Are Electric Vehicles Inherently Safer Than ICE?


Model S Side Pole Impact

Model S Side Pole Impact

“A longer crumple zone means there’s a longer period of time in which the crash is unfolding.  The vehicle can slow down over a longer period of time, which benefits the people inside.”

Model S Crash Test Frontal

Model S Crash Test Frontal

Those are the words of Russ Rader, a spokesman for the Insurance Institute for Highway Safety, who was commenting on the successful testing of the Tesla Model S.

Here’s what Tesla says:

“The Model S has the advantage in the front of not having a large gasoline engine block, thus creating a much longer crumple zone to absorb a high speed impact. This is fundamentally a force over distance problem – the longer the crumple zone, the more time there is to slow down occupants at g loads that do not cause injuries. Just like jumping into a pool of water from a tall height, it is better to have the pool be deep and not contain rocks.”


Smart Fortwo Electric Drive Gets 4 Stars Overall

Okay, so that explains why the Model S is safe in frontal crashes, but most of today’s electric vehicles still have “rocks” in the engine bay area, yet the majority of them still score well in overalls safety and most even beat out their near-identical gas-fueled siblings (i.e. Smart Fortwo Electric Drive versus ICE Smart).  What explains this?

As Rader states:

“It’s simple laws of physics.  If you’re in a crash between a heavier vehicle and a lighter one the heavier vehicle will perform better than a lighter one.”

That’s Rader’s way of saying that the added weight of the lithium-ion battery pack makes the typical electric vehicle safer than its non-electric counterpart.  So, in this way, it seems electric vehicles are then inherently safer than ICE, at least when its an apples-to-apples comparison (i.e. Ford Focus Electric versus ICE Focus or Honda Fit EV versus ICE Fit).

Source: Christian Science Monitor

Categories: Crashed EVs, General

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11 Comments on "Are Electric Vehicles Inherently Safer Than ICE?"

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Ok, one more negative turned into a positive. I was going to despair over going from a 2500lb xB (superior ’06 classic version) to a 3300lb LEAF, but now I know I can look down on the lower-massed paeons in their gas cars as if I were driving a crossover (but using 1/4 the energy).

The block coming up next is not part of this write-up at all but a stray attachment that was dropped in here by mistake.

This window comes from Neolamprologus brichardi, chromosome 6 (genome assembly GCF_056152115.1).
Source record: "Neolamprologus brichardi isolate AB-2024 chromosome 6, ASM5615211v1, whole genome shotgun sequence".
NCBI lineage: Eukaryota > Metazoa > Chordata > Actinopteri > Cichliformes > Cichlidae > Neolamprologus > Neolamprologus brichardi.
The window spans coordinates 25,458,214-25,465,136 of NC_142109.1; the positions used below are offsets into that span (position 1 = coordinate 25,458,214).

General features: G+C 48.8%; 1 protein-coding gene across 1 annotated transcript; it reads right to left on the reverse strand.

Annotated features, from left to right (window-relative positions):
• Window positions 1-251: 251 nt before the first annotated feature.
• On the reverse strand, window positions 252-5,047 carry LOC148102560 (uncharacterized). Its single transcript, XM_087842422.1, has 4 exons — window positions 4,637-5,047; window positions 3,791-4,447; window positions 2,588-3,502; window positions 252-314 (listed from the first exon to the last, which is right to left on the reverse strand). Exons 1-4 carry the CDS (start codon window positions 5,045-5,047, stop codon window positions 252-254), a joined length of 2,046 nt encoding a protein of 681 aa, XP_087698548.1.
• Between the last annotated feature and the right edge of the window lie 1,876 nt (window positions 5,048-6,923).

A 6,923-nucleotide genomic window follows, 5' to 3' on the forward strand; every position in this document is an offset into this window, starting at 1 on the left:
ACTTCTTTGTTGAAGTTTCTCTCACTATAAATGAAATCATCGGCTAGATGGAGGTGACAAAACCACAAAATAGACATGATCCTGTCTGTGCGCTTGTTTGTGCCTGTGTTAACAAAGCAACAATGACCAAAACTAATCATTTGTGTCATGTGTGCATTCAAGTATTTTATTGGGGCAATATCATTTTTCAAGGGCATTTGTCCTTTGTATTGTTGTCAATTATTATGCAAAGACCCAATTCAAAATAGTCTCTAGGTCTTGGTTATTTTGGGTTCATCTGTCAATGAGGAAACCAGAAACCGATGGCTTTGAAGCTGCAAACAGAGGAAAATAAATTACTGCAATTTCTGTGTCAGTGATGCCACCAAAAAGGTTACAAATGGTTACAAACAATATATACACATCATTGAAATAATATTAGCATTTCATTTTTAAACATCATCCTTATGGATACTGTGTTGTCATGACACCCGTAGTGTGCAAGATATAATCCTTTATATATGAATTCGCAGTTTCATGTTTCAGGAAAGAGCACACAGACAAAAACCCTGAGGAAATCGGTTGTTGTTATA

(Just occurred to me that the LEAF is only as heavy as the newer ugly gas-guzzling ’08 and newer Scion xB. Man they ruined the xB.)


Electric vehicles are safer for the occupants and dangerous towards all other cars on the road lol funny how that works also the smart ed crash never seizes to amaze me small size, no front end and it holds up that well…. well done mercedes engineers


It doesn’t do well because it has only four stars at a lower rated crashed test specially adapted to make small front cars look like they are safe.
If you change the standard there is no comparison possible.

Jesse Gurr

The front of an EV is still a crumple zone because of the power electronics not being all that strong. An engine is pretty sturdy and power electronics are not.


They may all start to become lighter like the 2,700 lb BMW I3…



Remind me again why Coda tested so terribly? It was only a year or so ago that this site was commenting on its terribly crash test scores…

Jesse Gurr

Probably just forgot it existed just like I did just now until i read your post.


I don’t know a less discriminatory way of saying this, so here goes:

Because the Coda is Chinese.

The Chinese make terrible, terrible cars.

Dan Hue

Why would a heavier car be safer, everything else being identical? That does not make sense to me. For example, I don’t think I am safer in my Volt with 4 occupants and luggage than alone and cargo free.

Dan Hue

BTW, this was in response to Electric’s comment, not the article!